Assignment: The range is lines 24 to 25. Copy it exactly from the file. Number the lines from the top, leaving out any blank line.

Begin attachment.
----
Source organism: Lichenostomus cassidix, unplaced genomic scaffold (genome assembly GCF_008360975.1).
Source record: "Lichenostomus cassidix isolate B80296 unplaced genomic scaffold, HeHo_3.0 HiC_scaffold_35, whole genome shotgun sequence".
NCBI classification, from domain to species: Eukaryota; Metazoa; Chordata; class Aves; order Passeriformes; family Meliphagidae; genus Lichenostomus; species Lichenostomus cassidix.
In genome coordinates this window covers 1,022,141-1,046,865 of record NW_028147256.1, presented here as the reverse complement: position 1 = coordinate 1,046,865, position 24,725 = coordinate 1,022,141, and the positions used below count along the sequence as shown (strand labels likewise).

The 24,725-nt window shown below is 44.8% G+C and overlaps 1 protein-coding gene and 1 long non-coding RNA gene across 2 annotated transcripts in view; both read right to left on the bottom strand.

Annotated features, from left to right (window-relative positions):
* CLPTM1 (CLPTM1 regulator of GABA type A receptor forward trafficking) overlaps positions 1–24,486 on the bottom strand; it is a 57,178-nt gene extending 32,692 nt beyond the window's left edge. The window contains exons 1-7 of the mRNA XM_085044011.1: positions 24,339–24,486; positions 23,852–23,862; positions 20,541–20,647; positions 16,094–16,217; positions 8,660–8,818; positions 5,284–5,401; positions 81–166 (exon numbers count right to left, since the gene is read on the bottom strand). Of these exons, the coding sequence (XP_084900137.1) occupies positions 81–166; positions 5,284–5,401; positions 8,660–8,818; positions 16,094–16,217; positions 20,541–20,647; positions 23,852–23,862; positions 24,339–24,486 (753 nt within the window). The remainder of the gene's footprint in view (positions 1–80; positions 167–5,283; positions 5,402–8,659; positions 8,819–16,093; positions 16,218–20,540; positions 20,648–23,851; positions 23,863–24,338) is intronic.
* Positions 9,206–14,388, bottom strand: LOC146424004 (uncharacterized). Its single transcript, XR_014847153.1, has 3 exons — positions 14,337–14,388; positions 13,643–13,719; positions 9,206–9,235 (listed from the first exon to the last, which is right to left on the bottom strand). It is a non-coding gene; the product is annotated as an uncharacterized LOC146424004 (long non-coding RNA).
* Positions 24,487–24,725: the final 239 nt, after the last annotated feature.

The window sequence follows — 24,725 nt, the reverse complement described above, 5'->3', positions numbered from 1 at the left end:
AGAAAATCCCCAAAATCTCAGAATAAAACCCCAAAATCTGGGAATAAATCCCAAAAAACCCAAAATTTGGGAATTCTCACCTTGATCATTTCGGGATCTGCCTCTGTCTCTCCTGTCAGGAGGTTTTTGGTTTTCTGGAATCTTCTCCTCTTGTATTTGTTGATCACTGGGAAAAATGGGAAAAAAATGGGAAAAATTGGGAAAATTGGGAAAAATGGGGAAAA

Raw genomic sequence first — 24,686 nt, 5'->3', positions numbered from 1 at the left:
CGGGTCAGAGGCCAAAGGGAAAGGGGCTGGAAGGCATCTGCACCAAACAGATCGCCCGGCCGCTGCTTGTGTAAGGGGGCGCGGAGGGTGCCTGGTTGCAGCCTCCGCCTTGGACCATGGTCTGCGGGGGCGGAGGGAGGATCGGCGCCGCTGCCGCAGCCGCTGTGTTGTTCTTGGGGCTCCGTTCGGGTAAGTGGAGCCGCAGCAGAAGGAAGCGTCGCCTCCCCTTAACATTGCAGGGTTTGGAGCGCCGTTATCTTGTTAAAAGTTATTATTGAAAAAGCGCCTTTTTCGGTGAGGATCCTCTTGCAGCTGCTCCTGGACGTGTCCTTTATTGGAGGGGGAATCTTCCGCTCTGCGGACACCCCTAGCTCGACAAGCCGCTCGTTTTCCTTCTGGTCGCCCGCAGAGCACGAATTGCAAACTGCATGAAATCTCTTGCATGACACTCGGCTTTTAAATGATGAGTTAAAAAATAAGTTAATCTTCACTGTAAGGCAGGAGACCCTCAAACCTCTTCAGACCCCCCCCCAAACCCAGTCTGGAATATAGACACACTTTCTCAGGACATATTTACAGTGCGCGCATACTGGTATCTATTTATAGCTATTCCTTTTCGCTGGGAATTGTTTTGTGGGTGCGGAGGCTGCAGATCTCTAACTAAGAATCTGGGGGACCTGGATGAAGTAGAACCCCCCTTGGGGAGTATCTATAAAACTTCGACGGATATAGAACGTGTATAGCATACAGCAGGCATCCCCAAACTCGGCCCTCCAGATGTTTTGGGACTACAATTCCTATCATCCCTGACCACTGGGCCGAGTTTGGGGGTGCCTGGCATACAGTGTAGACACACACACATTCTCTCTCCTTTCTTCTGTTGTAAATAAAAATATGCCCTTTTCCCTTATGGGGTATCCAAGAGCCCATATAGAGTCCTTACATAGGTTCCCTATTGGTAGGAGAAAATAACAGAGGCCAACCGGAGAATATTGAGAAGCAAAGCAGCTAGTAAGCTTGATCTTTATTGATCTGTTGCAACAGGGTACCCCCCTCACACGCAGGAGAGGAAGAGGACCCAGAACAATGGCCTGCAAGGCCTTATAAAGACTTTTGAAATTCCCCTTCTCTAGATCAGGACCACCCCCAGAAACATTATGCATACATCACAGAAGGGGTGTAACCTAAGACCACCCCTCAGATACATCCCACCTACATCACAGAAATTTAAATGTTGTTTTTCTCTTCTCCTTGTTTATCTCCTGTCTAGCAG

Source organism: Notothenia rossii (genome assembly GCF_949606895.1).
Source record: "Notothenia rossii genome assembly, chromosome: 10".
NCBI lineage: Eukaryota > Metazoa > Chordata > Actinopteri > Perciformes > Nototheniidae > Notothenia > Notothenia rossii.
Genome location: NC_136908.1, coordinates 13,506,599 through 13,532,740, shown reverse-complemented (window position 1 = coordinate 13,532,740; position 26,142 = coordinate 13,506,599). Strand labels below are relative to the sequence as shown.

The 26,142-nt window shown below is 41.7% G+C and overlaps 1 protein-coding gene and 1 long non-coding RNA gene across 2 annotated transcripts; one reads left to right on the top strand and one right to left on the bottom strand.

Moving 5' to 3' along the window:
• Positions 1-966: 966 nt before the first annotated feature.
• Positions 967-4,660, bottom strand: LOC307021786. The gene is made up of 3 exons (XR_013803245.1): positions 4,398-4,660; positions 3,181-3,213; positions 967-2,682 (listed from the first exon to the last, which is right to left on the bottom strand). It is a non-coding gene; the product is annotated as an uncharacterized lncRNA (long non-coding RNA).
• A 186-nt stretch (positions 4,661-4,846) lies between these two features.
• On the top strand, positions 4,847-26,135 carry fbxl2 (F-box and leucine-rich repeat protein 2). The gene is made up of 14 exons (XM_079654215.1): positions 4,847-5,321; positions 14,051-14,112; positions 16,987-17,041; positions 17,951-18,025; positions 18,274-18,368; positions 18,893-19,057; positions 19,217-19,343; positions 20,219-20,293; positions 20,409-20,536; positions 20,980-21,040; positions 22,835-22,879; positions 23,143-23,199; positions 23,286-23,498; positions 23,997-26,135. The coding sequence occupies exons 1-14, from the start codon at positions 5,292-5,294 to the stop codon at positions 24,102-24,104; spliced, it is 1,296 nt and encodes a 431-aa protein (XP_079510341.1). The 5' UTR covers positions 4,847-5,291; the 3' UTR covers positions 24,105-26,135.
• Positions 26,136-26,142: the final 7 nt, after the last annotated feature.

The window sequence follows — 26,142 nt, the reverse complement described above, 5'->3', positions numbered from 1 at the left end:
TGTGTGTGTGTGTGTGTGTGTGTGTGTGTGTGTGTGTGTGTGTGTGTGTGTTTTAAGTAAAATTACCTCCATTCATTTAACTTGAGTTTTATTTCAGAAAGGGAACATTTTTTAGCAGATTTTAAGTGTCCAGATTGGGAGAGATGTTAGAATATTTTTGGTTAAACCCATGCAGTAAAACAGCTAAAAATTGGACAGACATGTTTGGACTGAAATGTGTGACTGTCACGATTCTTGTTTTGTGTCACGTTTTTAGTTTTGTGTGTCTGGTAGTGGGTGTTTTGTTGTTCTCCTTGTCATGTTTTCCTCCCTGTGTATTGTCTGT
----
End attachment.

• Positions 26,136-26,142: the final 7 nt, after the last annotated feature.

The window sequence follows — 26,142 nt, the reverse complement described above, 5'->3', positions numbered from 1 at the left end: